HomeJAPANDrama in Japan: why they do not like Princess Mako's fiancé

Drama in Japan: why they do not like Princess Mako’s fiancé

The Japanese do not like it because it does not meet moral standards. But Princess Mako is determined to marry her fiancé. And even leaves the imperial court. What is it like to be a woman under the Japanese imperial dynasty?

After four years of waiting, Japanese Princess Mako (Empress Naruhito’s niece) is finally going to marry her student lover Kay Komura. The imperial court announced that the civil marriage would take place on October 26. But most Japanese are not thrilled at all.

Why don’t they like Kay Komura?

Up to 90% of the country’s population believe that the groom does not meet even the average moral standards of the country, not to mention the particularly high standards of the imperial family. His mother allegedly had unpaid debts to her ex-fiancé and was illegally receiving a widow’s pension.

It was because of these accusations that the imperial court postponed the wedding for so long. The groom was even talked about as a “demon” who secretly recorded conversations with the princess and her parents. And a few days ago, a real explosion of attacks on Kay Komur broke out on the Internet – because he tied his hair in a ponytail.

Drama in Japan: why they do not like Princess Mako's fiancé

All this, obviously, seriously injured the princess, who will soon turn 30 years old. The official announcement of her wedding even said that she was suffering from a “complex post-traumatic stress disorder.” According to Dr. Tsuyesa Akiyama, the princess felt that the people who spread all this about her fiancé were trampling on her human dignity.

Observers are wondering if this is another case where the media is destroying the lives of women from the imperial court. They recall that Empress Michiko, the first woman without “blue blood” at court, once resigned and lost the gift of speech for several months after the media accused her of misconduct. Her daughter-in-law Masako, who succeeded her as empress, has been suffering from a mental disorder for two decades only because she cannot give birth to a male heir to the throne.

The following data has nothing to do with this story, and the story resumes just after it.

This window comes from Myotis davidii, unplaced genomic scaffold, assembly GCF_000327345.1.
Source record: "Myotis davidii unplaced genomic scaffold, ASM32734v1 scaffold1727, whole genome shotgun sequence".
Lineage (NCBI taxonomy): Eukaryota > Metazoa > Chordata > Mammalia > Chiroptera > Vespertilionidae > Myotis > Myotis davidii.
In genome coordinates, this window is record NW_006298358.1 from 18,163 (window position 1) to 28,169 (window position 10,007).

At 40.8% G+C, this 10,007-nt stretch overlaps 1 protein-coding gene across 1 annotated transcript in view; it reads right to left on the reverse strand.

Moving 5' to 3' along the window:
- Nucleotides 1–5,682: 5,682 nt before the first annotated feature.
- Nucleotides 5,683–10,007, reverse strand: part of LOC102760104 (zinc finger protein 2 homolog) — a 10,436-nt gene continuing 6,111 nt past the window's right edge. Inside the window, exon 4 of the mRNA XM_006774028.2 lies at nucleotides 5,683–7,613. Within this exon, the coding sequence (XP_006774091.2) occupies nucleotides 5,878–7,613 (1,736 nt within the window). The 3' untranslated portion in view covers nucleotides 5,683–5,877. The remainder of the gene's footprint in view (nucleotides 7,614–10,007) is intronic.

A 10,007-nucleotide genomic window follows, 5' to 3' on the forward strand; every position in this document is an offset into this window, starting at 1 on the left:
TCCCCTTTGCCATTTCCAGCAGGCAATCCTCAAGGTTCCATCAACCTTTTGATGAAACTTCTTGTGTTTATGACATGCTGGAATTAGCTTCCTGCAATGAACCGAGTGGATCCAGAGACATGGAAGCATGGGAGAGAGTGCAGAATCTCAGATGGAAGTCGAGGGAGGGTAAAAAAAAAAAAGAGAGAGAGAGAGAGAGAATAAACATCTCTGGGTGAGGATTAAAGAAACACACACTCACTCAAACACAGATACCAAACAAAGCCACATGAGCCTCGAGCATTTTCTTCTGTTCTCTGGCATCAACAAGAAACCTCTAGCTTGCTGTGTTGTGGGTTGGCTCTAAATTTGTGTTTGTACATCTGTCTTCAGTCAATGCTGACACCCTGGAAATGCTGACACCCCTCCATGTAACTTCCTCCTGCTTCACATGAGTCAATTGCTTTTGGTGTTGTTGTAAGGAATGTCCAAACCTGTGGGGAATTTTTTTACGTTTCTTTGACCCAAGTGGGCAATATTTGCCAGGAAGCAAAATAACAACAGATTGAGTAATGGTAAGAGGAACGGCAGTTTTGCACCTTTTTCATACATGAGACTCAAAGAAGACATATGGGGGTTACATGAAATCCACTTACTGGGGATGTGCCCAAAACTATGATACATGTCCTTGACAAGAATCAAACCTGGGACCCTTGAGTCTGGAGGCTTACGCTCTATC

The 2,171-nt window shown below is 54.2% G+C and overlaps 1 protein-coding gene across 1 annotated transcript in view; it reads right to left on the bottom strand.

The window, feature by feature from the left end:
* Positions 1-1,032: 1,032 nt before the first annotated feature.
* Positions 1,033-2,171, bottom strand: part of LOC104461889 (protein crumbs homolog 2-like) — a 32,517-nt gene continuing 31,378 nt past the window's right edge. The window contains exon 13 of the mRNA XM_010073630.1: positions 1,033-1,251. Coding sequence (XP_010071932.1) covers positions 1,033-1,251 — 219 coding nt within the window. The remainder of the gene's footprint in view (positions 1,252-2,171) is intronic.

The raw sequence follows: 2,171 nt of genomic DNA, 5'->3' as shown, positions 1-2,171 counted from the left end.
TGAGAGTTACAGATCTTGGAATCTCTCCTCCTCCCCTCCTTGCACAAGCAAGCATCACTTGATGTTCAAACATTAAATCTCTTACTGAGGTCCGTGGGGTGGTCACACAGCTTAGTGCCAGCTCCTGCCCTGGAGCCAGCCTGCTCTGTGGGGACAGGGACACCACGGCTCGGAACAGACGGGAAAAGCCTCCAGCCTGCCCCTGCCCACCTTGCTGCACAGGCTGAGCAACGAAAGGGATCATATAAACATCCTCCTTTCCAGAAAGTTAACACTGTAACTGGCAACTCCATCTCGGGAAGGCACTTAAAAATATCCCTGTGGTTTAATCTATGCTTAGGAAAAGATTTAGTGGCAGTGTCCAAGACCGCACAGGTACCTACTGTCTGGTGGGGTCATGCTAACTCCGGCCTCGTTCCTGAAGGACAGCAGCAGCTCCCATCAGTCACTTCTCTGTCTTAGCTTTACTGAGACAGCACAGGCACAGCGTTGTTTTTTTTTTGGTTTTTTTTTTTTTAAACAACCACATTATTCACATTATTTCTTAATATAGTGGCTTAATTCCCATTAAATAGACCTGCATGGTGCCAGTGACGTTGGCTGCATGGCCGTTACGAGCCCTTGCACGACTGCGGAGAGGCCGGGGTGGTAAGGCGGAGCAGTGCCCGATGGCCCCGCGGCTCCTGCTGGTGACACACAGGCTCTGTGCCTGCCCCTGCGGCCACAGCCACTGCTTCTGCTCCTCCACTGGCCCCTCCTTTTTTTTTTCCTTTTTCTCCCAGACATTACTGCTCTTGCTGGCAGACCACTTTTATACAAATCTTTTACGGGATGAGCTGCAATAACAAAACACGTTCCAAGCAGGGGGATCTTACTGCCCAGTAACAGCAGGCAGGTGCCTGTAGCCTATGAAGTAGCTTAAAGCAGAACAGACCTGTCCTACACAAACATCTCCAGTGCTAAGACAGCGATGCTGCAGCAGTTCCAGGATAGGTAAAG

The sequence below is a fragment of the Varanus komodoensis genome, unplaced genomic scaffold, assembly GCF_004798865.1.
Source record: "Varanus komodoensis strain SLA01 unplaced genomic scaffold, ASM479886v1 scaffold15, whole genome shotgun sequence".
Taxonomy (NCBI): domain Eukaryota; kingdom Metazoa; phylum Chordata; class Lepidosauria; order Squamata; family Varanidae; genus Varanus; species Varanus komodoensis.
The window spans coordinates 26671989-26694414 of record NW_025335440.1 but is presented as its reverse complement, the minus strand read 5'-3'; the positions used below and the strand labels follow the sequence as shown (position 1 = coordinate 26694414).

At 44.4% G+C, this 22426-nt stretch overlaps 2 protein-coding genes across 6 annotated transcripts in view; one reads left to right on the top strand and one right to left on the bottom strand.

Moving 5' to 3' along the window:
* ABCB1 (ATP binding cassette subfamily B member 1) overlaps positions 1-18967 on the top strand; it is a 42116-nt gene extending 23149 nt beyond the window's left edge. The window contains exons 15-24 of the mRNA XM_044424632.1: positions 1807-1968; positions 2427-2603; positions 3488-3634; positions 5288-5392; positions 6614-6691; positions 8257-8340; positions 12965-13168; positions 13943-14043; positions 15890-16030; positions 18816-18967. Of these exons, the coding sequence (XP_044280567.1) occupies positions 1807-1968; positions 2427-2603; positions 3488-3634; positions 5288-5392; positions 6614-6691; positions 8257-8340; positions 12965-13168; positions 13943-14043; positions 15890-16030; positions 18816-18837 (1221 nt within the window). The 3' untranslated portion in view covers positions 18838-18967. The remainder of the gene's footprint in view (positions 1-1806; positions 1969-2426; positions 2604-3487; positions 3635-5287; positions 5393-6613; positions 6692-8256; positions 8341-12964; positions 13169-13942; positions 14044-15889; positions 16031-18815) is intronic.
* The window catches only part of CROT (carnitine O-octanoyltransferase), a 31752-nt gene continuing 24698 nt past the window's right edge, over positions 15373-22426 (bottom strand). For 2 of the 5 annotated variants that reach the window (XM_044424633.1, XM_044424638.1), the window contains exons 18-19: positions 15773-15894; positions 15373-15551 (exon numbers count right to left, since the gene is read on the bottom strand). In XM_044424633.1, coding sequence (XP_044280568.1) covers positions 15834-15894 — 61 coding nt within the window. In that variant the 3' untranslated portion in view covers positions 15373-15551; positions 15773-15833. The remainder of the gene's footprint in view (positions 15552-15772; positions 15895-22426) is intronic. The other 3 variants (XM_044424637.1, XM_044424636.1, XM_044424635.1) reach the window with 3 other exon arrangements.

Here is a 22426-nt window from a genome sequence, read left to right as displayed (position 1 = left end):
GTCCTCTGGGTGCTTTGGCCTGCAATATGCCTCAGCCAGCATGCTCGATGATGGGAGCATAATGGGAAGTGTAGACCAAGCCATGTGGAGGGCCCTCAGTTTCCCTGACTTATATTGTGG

The future newlyweds plan to move to New York. Komura’s fiancé recently passed the exam for a lawyer in this city and now works for a law firm in Manhattan. And the princess, who declares herself a good connoisseur of Japanese art, has already got a job in one of New York’s museums. Mako seems to want to burn all the bridges behind him. She refused to take part in the traditional ceremony, which is required when leaving the imperial court. She also did not want to receive a dowry of 1.2 million euros.

However, not everyone is convinced that the princess acts completely selflessly. After all, for all the years of resistance against her fiancé, she has not given up her status, which provides her with 70,000 euros a year. Many Japanese believe that the princess should be grateful and not marry against the will of the people.

Drama in Japan: why they do not like Princess Mako's fiancé

What is it like to be a woman under the Japanese imperial dynasty

The tension around the princess’s marriage is becoming an increasingly heavy burden for the imperial court. Even now, social networks are full of accusations that her parents did not raise their rebellious daughter in the best way. There was even a hashtag “The Mako family must be expelled from court.” But if that happens, Japan will be without an heir to the throne, as Mako’s father, Fumihito, 55, is now the official heir to his brother, Emperor Naruhito. Next in line and the only male heir to the imperial line is Mako’s 15-year-old brother, Hisahito. The emperor himself has only one daughter – Aiko.

Drama in Japan: why they do not like Princess Mako's fiancé

Thus, there is a discussion about the hereditary empire in Japan. Until now, the throne was inherited only by men. However, if Hisahito in a future marriage can not “give birth” to a male heir, the crown will be vacant. Polls show that most Japanese would take a woman as heir to the throne. That is, 19-year-old Aiko can accept the crown from her father. But such a prospect has met with strong opposition from conservative circles, who are now using tensions around Princess Mako to turn people against women in the imperial family.

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